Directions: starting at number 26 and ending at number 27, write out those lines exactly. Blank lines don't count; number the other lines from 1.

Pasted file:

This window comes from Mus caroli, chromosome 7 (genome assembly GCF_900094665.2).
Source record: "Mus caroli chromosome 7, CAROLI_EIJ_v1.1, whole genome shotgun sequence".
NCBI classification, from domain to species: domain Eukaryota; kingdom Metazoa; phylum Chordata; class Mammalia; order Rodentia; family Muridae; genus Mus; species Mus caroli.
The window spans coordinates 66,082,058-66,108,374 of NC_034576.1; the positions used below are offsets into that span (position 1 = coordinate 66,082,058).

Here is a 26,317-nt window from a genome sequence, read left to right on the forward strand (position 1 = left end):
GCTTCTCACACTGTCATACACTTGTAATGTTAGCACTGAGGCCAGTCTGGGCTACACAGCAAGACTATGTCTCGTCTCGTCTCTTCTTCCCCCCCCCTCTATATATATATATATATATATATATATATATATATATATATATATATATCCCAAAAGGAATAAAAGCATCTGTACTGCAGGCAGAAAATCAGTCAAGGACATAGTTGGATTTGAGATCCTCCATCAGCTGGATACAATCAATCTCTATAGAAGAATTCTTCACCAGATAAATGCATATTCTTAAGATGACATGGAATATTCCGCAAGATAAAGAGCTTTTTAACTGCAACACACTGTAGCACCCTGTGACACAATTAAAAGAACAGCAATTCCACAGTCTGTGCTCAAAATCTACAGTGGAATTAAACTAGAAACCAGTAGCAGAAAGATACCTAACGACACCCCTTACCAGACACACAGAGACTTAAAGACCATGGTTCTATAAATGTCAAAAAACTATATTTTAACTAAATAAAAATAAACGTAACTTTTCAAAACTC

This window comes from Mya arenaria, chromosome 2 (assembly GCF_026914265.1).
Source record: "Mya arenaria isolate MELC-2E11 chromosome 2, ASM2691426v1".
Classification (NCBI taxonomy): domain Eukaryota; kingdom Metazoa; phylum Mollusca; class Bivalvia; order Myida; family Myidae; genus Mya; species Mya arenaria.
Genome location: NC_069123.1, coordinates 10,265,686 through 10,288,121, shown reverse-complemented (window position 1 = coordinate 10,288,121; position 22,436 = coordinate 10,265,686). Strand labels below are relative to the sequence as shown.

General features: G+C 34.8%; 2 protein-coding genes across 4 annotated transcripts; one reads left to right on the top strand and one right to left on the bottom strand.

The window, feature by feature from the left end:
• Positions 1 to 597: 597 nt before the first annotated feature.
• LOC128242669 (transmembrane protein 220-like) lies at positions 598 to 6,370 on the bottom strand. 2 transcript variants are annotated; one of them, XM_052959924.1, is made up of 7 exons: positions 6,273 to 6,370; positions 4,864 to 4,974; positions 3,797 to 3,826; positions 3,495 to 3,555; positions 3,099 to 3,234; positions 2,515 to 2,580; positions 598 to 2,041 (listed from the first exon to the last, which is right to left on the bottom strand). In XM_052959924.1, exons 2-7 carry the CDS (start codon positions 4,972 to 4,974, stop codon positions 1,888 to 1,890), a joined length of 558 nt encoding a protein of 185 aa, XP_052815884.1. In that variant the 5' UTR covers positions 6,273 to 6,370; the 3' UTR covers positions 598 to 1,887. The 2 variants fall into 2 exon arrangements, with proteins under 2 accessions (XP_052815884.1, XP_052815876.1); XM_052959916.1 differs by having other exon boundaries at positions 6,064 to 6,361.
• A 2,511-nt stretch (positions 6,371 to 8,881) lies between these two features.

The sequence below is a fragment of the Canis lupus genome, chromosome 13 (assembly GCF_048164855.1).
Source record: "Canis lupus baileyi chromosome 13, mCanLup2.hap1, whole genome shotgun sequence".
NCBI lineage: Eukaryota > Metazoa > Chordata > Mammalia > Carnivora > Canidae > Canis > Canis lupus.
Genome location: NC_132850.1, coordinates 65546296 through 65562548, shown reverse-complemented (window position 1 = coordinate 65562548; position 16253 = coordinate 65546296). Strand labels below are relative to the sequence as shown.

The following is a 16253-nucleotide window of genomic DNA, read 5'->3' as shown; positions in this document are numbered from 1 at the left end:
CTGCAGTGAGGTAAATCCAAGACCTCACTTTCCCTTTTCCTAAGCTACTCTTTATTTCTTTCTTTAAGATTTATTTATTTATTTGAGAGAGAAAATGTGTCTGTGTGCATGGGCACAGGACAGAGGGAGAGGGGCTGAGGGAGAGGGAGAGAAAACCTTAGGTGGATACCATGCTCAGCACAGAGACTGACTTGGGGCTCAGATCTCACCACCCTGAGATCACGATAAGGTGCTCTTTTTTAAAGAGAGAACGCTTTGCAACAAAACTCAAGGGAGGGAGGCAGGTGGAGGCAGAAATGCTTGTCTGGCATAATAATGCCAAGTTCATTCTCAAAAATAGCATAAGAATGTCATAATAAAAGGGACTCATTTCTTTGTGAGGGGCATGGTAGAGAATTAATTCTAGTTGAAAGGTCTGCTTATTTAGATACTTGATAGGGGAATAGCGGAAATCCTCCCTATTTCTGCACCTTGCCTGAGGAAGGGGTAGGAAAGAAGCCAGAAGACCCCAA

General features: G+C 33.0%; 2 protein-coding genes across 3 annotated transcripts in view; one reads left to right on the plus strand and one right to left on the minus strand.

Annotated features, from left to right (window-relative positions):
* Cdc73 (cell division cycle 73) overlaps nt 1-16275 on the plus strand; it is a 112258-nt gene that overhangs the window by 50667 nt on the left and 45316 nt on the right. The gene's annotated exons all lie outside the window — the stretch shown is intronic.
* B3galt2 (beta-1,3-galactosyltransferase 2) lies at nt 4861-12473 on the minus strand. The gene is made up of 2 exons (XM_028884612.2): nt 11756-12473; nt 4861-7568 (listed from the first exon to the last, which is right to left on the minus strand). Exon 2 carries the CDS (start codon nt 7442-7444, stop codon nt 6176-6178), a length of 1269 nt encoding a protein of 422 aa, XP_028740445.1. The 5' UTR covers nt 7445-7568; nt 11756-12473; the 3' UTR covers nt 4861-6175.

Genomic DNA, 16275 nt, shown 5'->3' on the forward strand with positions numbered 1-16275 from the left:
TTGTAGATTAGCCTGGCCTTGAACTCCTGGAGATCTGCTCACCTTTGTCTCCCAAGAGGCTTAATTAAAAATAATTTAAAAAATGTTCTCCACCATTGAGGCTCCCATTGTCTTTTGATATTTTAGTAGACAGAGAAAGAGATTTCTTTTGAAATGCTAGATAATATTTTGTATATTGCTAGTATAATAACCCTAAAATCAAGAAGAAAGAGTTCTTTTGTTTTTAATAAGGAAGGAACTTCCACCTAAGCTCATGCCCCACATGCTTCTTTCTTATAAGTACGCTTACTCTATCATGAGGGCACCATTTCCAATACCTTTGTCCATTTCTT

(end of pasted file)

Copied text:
Genomic DNA, 16275 nt, shown 5'->3' on the forward strand with positions numbered 1-16275 from the left:
TTGTAGATTAGCCTGGCCTTGAACTCCTGGAGATCTGCTCACCTTTGTCTCCCAAGAGGCTTAATTAAAAATAATTTAAAAAATGTTCTCCACCATTGAGGCTCCCATTGTCTTTTGATATTTTAGTAGACAGAGAAAGAGATTTCTTTTGAAATGCTAGATAATATTTTGTATATTGCTAGTATAATAACCCTAAAATCAAGAAGAAAGAGTTCTTTTGTTTTTAATAAGGAAGGAACTTCCACCTAAGCTCATGCCCCACATGCTTCTTTCTTATAAGTACGCTTACTCTATCATGAGGGCACCATTTCCAATACCTTTGTCCATTTCTT